Concerto dei Fiori
By Sylvie Bodorová
Born December 31, 1954, in České Budějovice, Czech Republic 

Listen to it here

During her career spanning from the late 1970s, Sylvie Bodorová has become one of the most sought-after and performed champions of contemporary Czech musical culture. Her impressive oeuvre includes numerous compositions for various solo instruments, as well as chamber music, concertos, quartets, trios, symphonies, oratorios, opera, and other vocal works.

After her formal musical training at the Bratislava Conservatory, the Janáček Academy of Music and Performing Arts in Brno, and the Prague Academy of Performing Arts, Bodorová went on to more deeply explore 20th century compositional techniques during residencies in Sienna, Poland, and Amsterdam. Her compositions became a fusion of diverse genres and modalities, with an emphasis on such elements as tempo and meter manipulation, timbre, and heterophony, i.e., the simultaneous performance of the same melodic line, with subtle individual variations, by two or more performers. Additionally, she has found inspiration from her studies of Balkan rhythms, the Roma culture, the Jewish music she studied at cantorial schools in Israel, as well as Eastern-European folk music. She has described some of her mature works as “leaning toward Neo-expressionism.”

Bodorová composed Concerto dei Fiori (Concert of Flowers), a one-movement piece for violin and chamber orchestra, in 1996. The music is a piquant melding of moods, at once somber and sweet, wild and meditative. The strings open the work solemnly until the soloist enters with soaring, high-register notes that feel both contemplative and melancholic. Throughout the work there is a constant lyrical tension, a sensation of wandering and discovery, a slow ascension from brooding darkness to a promise of light. Nearly midway through, the soloist breaks into an emotionally intense and restless cadenza, punctuated with moments of piercing dissonance. A softer passage ensues and the soloist once again slowly soars into high-register mode. The work ends not with a bang, but a stately hush, as the ensemble quotes J.S. Bach’s Cantata No. 180, “Schmücke dich, o liebe Seele.”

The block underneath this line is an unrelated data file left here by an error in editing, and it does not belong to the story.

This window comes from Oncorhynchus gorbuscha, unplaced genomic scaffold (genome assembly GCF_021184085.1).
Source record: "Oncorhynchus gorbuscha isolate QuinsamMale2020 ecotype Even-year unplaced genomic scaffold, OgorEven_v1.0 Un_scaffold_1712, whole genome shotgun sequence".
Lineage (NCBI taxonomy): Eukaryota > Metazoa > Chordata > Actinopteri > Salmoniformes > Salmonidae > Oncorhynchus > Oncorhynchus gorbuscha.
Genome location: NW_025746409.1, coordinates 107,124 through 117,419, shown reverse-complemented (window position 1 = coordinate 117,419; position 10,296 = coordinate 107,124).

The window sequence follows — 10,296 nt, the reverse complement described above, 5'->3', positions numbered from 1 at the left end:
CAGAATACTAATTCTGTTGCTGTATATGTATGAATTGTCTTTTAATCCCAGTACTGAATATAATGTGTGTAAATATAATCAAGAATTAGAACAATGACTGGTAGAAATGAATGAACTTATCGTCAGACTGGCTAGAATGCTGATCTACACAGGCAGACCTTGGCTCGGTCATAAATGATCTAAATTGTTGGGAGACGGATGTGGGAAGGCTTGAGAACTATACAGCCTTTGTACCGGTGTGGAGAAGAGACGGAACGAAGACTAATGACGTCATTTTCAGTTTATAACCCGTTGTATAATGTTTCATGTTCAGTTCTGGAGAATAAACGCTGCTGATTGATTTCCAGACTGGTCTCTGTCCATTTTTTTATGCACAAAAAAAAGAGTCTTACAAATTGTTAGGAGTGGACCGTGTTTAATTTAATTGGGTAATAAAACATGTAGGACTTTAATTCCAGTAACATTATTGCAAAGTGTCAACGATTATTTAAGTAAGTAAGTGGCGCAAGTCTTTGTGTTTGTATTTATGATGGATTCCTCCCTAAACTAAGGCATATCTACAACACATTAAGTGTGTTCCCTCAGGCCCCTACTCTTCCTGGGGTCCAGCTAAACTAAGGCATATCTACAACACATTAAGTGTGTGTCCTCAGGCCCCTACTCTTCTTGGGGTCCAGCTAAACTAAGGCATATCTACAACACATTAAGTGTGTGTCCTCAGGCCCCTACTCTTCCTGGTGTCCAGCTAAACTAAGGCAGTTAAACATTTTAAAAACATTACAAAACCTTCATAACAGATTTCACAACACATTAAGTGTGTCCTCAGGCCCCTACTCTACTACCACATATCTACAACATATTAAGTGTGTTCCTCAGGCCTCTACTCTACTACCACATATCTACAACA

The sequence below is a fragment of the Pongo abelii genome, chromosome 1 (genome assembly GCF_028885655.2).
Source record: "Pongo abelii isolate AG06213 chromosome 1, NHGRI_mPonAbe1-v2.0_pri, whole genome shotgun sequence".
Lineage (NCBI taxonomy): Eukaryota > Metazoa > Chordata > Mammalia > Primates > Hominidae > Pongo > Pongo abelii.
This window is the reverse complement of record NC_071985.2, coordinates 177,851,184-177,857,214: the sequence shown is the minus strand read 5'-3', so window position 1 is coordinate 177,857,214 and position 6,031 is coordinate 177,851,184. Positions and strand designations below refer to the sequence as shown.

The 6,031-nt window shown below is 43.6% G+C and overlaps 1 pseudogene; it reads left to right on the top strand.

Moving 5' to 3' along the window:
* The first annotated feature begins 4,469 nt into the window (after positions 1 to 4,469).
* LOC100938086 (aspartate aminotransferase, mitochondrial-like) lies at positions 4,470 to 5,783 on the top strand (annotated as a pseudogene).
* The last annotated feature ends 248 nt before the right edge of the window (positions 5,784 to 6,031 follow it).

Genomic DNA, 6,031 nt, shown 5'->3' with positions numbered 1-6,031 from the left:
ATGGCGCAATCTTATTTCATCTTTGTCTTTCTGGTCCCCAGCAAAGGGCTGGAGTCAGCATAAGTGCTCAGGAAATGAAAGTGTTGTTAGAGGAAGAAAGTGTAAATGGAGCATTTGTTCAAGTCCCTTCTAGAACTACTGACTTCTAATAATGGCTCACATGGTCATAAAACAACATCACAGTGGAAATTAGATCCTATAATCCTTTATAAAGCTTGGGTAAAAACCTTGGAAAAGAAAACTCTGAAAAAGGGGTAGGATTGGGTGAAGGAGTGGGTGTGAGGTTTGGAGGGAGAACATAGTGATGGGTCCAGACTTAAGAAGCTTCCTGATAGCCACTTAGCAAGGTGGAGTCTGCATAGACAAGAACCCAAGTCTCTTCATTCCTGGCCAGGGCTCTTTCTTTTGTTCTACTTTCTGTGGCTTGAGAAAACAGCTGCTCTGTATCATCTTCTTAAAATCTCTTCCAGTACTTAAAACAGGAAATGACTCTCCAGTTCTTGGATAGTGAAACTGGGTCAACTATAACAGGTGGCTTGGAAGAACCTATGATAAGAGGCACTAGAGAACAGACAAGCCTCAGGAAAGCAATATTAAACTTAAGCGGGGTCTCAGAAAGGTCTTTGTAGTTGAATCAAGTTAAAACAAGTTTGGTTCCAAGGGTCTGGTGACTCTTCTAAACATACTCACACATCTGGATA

The text of Bach’s Cantata perfectly embodies the music’s theme of rising from moments of turmoil to a sublime calm: “Adorn yourself, oh beloved soul, leave the dark den of sins, come into the clear light, begin to shine with glory…”

The world premiere of the concerto was in 1997 at the Prague Spring Festival. The American premiere, by the Bangor Symphony Orchestra with violinist Chee-Yun Lee, was in 1998. Both performances were conducted by Christopher Zimmerman. Interestingly, he is the father of the Canton Symphony Orchestra Concertmaster, Cristian Zimmerman. More interesting still, Cristian is playing the work this evening. Recently, the gifted violinist had this to say about the occasion: “I became aware of the work when I was quite young through my father, and was immediately drawn to it. I had been looking for an opportunity to perform it for many years, and when Gerhardt approached me last fall (2018) about performing a medium-length work for orchestra and solo violin, I knew this was a great chance to propose it.”

Tom Wachunas